Manic Moon and More, an artist emporium at 1007 W. Augusta Ave., oozes with the feminine spirit and, like the moon, the gallery is always changing. With 30 or so members, the space is a nexus of creativity where expressions are nurtured and exhibited in an array of mediums.
Known as an eclectic women’s gallery, Manic Moon has no problem paying tribute to the masculine spirit on occasion. The gallery’s next exhibit, “Fractured Moon,” will feature the works of abstract artist Edward Gilmore, who will be joined by metal artist Rick Davis and one of the gallery’s creative directors, Melinda Melvin.
Gilmore picked up his first canvas in 2003 and studied furiously in a barn in Idaho for the next 2 ½ years, covering dozens of canvases with thick coats of paint and pure emotion. Triumphs, disappointments, pains and pleasures became color and shape, loud one moment in bright hues and quiet the next with more subtle selections and the occasional addition of found objects. His inspiration was Jackson Pollock, and his knowledge of paint and materials comes from years of working as a house painter, color consultant, and all-around handyman.
Now he is an artist sought out by collectors. A bear of a man, he regularly wears clothing covered in layers of paint and can often be found deep in conversation with another artist, discussing their latest creations. For the show at Manic Moon, Gilmore, who likes to paint large pieces, will be displaying smaller works around one larger piece in a collection he calls “No Hesitation.”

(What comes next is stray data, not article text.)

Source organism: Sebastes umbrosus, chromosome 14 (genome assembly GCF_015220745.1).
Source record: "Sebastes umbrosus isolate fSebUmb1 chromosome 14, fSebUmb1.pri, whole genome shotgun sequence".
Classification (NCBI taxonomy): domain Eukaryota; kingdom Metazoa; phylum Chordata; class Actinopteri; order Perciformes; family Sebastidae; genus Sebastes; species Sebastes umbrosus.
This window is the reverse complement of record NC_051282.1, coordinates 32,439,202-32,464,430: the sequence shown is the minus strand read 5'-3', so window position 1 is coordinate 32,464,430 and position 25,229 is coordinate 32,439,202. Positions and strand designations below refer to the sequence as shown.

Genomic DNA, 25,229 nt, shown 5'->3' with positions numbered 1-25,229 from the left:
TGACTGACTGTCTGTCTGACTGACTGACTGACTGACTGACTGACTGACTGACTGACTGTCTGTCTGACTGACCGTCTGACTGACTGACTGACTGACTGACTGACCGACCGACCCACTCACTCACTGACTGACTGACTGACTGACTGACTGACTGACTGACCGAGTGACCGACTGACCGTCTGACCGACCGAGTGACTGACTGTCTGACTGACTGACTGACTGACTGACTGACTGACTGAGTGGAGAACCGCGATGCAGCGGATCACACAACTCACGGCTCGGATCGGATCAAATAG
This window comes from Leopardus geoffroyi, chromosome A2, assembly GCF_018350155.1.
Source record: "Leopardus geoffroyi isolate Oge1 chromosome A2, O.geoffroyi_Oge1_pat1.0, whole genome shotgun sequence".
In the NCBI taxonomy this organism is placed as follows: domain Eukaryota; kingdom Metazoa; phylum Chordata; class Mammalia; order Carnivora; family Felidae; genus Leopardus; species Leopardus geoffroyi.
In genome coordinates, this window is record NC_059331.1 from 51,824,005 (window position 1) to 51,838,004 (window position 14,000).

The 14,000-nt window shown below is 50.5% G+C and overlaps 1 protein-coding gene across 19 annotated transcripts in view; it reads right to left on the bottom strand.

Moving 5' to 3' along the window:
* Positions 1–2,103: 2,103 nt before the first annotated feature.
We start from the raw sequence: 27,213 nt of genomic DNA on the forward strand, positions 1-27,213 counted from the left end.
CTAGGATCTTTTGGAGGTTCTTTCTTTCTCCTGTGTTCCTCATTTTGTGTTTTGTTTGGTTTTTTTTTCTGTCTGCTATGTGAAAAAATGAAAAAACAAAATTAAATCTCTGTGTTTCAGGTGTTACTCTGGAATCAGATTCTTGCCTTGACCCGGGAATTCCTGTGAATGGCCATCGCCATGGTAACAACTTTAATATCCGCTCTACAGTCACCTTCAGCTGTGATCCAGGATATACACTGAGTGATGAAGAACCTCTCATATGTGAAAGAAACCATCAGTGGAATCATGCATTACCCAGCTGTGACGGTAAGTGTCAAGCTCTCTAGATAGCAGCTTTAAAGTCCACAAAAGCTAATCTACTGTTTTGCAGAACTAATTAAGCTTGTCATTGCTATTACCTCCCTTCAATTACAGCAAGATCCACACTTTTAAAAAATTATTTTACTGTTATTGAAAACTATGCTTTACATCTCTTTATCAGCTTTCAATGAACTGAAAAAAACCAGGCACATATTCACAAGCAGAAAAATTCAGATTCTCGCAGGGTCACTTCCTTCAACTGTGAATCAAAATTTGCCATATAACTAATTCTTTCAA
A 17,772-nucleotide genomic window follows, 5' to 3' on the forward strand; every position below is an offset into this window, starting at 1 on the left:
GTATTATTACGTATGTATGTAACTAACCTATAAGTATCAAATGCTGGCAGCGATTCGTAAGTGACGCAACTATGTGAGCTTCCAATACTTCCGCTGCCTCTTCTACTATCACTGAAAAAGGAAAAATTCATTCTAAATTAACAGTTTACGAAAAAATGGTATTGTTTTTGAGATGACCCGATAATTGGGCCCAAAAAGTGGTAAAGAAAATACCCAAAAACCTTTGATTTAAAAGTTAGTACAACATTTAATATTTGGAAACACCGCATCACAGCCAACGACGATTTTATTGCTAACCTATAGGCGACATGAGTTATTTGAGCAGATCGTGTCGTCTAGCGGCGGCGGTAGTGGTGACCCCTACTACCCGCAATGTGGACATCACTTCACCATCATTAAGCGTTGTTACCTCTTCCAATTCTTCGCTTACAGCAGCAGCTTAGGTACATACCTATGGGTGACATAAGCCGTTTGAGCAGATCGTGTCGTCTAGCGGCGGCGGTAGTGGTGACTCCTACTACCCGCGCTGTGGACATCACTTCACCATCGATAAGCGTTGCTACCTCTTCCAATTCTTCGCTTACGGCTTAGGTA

Metal artist Davis has been involved in the gallery for a while now, never even considering his gender because, for him, it’s all about the art. His contribution to the upcoming show includes “Scrap Fish” and Sanskrit characters formed out of steel.
If he isn’t working on a job as an electrician, he is practicing yoga or brandishing flames and an assortment of tools. Not long ago, he delivered two pieces to buyers in Palm Springs; they were forms of a man and a woman.
The third artist in the show, Melvin has nurtured others for years in her role as a nurse. A few years ago, she began nurturing herself by making art – and she hasn’t stopped. She has been at Manic Moon and More since its conception. The pieces she will be sharing are flowing abstracts filled with depth and wonder, concocted of a mix of water and oil-based paints, alcohol ink and resin.
“It’s an intuitive process,” she said. “They evolve.”
The trio agree that they – and the work that they produce – continue to evolve and change. Male or female, no one is immune to change.
“My work is always evolving, transitioning as life always does,” said Gilmore.